The battle rages on. The attempt to redefine the message of Acts 2:38 as non-essential has become the central front on which the war against the Apostolic movement is being waged. If we ever lose hold of this bulwark of our faith – baptism in Jesus’ name and the infilling of the Holy Spirit – if we separate that experience away from its biblically declared purpose as an essential universal spiritual path to Christ, and to salvation, we render it meaningless.
Shared meaning in a culture is vital. What can be re-defined from one generation to the next or on the whim of personal opinion is of little importance. Agreeing on the definitions, agreeing on what’s important to us, agreeing on our core beliefs is everything. We must be “settled” (Colossians 1:23). For example, take the issue of same-sex marriage and how it has blurred the foundational lines of our culture.
“We have come to a place of semantic insanity — where you can have male wives, female husbands, male mothers, and female fathers. Do people really think you can just turn the world upside down without having any adverse effects?” (Dr. Michael L. Brown, columnist).
Quite frankly, it appears that there are some who believe they can indeed turn the world upside down without consequences. We are seeing it everywhere, not only in America, but in most Christian nations. The definitions are changing. They are blurred into incomprehensibility. What was once thought of as secularization of Christianity has evolved into an openly declared de-Christianization of most of Western culture. This is no small matter. And, unfortunately, what makes it worse is that the last enemy of the Church is the church itself.
The Apostle Peter warned the saints that the “unlearned and unstable wrest, as they do also the other scriptures, unto their own destruction.” That little word wrest means to “forcibly pull something from a person’s grasp” (Dictionary.com). Peter knew that the truth could be pulled from the hands of even a steadfast believer. His admonition was to beware, because the very objective of the wicked is to lead the faithful astray. In other words, don’t permit what you have been taught to be ripped from your hearts with the error of the wicked. Rather we must maintain our “own steadfastness” (2 Peter 3:16-18).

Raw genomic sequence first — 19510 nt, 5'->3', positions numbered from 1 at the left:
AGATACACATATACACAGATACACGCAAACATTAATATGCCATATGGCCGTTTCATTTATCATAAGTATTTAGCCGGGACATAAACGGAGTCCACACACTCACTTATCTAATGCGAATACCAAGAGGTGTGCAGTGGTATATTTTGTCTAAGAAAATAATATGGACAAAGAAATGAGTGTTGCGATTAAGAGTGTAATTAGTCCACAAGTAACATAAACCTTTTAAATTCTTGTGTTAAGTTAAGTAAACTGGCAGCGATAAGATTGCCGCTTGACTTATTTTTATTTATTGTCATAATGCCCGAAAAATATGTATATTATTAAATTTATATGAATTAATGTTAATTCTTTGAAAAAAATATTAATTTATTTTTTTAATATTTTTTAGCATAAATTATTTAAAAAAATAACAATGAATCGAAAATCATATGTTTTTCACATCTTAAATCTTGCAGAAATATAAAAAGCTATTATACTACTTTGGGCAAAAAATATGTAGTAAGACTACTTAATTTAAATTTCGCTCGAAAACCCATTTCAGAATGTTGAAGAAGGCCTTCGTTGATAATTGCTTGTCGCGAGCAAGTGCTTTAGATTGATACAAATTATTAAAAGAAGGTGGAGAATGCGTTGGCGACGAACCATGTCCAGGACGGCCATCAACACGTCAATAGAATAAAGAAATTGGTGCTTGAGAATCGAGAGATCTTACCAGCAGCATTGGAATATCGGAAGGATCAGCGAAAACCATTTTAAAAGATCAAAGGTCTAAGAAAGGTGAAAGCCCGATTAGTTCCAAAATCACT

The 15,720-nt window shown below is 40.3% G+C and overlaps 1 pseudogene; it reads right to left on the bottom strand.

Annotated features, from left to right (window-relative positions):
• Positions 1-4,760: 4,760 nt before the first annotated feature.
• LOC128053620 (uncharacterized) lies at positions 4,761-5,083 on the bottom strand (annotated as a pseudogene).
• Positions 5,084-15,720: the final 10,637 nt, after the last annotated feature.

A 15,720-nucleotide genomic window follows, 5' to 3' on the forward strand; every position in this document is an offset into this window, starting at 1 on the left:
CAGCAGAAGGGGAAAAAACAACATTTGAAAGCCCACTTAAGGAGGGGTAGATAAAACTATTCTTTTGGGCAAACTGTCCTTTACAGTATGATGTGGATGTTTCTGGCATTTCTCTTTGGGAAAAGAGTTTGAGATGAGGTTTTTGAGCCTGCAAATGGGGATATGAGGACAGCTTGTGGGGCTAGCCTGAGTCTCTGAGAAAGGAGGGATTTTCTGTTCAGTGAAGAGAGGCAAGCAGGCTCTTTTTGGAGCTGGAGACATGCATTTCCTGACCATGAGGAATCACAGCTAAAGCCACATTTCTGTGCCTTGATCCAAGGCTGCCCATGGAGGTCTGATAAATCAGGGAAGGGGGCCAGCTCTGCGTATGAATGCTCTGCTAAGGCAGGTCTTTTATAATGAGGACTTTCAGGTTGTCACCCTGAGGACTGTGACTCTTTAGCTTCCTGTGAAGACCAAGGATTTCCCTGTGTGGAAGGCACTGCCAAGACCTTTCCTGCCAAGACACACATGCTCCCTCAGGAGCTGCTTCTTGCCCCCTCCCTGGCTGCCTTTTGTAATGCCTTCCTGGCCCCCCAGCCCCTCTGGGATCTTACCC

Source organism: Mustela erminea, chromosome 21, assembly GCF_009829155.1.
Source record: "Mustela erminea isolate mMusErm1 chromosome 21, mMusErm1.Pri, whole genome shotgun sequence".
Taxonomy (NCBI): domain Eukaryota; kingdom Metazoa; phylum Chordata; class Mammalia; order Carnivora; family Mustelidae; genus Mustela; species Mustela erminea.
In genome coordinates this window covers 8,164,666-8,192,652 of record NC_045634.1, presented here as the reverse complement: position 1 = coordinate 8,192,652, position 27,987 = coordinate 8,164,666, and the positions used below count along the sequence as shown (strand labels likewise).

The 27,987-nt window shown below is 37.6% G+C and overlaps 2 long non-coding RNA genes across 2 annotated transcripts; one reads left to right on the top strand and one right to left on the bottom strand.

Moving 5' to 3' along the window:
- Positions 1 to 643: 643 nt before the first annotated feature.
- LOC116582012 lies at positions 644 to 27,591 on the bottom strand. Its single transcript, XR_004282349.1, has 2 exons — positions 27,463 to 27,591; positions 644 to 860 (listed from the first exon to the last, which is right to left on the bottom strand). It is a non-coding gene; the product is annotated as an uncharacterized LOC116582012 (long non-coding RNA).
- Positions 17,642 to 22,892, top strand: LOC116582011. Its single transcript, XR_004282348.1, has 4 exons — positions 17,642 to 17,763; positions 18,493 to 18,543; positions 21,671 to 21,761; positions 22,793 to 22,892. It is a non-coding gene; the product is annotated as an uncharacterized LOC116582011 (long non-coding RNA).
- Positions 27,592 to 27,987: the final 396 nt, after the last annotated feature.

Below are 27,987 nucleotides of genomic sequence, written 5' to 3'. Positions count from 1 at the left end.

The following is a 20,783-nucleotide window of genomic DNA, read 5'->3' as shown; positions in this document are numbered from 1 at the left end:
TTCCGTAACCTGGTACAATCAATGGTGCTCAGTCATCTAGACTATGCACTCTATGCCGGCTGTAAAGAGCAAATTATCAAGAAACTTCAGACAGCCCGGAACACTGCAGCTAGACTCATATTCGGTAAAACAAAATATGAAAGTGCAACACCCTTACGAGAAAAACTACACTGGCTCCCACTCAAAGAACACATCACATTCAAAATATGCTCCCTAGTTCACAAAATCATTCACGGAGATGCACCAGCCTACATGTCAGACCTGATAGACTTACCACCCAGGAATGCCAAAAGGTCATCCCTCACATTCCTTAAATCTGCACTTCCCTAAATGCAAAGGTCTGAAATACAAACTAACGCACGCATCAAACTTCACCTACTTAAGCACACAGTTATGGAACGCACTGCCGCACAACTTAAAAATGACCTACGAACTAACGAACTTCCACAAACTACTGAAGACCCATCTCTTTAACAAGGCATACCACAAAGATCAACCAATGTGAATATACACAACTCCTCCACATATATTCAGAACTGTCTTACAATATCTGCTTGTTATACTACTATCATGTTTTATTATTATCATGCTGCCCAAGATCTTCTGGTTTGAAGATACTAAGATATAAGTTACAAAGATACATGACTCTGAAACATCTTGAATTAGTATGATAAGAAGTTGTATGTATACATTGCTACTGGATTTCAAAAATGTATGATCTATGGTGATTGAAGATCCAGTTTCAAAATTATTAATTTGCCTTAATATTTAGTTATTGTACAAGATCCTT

So if it is our duty to guard ourselves from deception and error, let us apply Dr. Brown’s question to our modern church. Can we just turn our positions on doctrine and holiness upside down on semantic technicalities and not expect any adverse affects? Can we afford to indulge weakness in the areas of separation and our Apostolic distinctions from the world and still think we will be the same church? Do we believe we can turn the Apostles doctrine upside down and still have a hope of reaching the world? Note Paul’s resolve along these lines:
“If ye continue in the faith grounded and settled, and be not moved away from the hope of the gospel, which ye have heard, and which was preached to every creature which is under heaven; whereof I Paul am made a minister; Even the mystery which hath been hid from ages and from generations, but now is made manifest to his saints: To whom God would make known what is the riches of the glory of this mystery among the Gentiles; which is Christ in you, the hope of glory” (Colossians 1:23, 26, 27).
Paul’s declarative statement “Christ in you the hope of glory” should be clear to us all, especially those who have received the Holy Ghost. His words describe the Pentecostal outpouring — the defining revelation, the glorious shared experience of each member of God’s Church — the hope of which is to be “preached to every creature under heaven.”
Reaching a state of meaninglessness is possible. One can define, redefine, question, challenge and, in the name of progressive thought or wise rhetoric, can build skepticism and confusion until that which was once sure become unsure. Skepticism like a tsunami pounds itself onto the shores of hearts and minds, and the original issue is lost in the discussion itself. Such was the prideful work of the ancient Greek sophists, who in their specious arguments intended to confound and mislead. Specious arguments are designed to be by definition “superficially plausible, but actually wrong” (Oxford). They are generally the work of those persons “wise in their own conceits” who intend to be misleading and deceptive. I fear there are some in these last days who have shown themselves willing to walk this path in opposition of the Apostles’ doctrine; who are willing to turn the world upside regardless of the consequences — an expression of rebellion itself.
The great Pentecostal revival sweeping the world is impossible without the Pentecostal experience. Without moral foundations, holiness lifestyles and the clear preaching of the Apostles’ doctrine, believers will become weak, indifferent, and worldly; and those once partnered with us in growth and revival will become members of the deconstruction team, who, if left unchallenged, will forcibly pull the truth from our grasp, ripping from our hands and hearts the revolutionary message of the New Birth.
Don’t permit it.